Stone pleads not guilty
Judge orders Trump ally not to contact witnesses
WASHINGTON – Roger Stone brought his one-man show to the federal courthouse Tuesday, setting off from Florida as if it were just another tour stop for an unusual political circus.
The familiar uniform was intact: natty suit, year-round suntan and ice white hair. Yet the man whose love for the microphone has few equals fell nearly silent after pleading not guilty to seven criminal counts, including obstruction and witness tampering, as part of special counsel Robert Mueller’s wideranging inquiry into election interference by the Kremlin.
There was no bashing of Mueller – almost an hourly practice since his arrest before dawn Friday at his Florida home. His most effusive comments came when U.S. Magistrate Deborah Robinson asked whether he understood the conditions of his continued release: “Yes, your honor,” Stone replied.
For every role he has embraced in a lifetime of rough-and-tumble elective politics – secretive adviser to presidents and self-proclaimed “dirty trickster” – the 66-year-old Republican operative has little experience with his new place in public life: criminal defendant.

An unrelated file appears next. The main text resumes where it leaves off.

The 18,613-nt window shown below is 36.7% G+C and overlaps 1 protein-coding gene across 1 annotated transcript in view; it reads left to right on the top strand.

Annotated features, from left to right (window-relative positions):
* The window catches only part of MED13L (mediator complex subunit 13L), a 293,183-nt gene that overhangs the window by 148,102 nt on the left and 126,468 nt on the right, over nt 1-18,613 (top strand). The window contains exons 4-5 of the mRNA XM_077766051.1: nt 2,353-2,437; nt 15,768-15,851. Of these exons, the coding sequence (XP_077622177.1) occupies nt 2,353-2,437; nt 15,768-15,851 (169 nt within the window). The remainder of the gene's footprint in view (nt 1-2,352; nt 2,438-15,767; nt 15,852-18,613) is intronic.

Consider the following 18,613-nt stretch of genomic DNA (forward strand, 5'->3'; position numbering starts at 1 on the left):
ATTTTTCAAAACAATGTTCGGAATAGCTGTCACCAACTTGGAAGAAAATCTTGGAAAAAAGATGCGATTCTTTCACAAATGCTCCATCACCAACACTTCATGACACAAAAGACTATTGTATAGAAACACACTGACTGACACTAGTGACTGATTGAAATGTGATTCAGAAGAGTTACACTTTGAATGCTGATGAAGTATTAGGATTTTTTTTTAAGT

He faces the same grinding legal machinery that has secured convictions of three other top Trump associates.
Stone’s lawyer, Robert Buschel, entered his not-guilty plea Tuesday.
Robinson ordered Stone to return to court for another hearing Friday afternoon. She ordered that Stone refrain from contact with witnesses in the case and that he check in with court authorities once each week.
Since his arrest by heavily armed FBI agents, he has lambasted the raid as “an abuse of power.”
Stone said he wouldn’t lie to implicate the president or to save himself, though he has not ruled out cooperating with Mueller’s team if a deal was offered.
Robinson ordered Stone to see federal marshals so they could book him but said he would remain free on bond.
Stone’s relationship with WikiLeaks, which published troves of documents stolen from Democratic political organi- zations by a hacking group backed by Russian military intelligence, is at the heart of Mueller’s latest prosecution.
Among the allegations contained in the charging documents is a claim that after the release of stolen Clinton-related emails July 22, “a senior campaign official was directed to contact Stone about any additional releases and what other damaging information (WikiLeaks) had regarding the Clinton campaign.”
“Stone, thereafter, told the Trump campaign about the potential future releases of damaging material by (WikiLeaks),” prosecutors alleged. Stone denied being an intermediary between the Trump campaign and WikiLeaks.
Roger Stone, a former political operative for the Trump campaign, arrives for a federal court hearing Tuesday in Washington.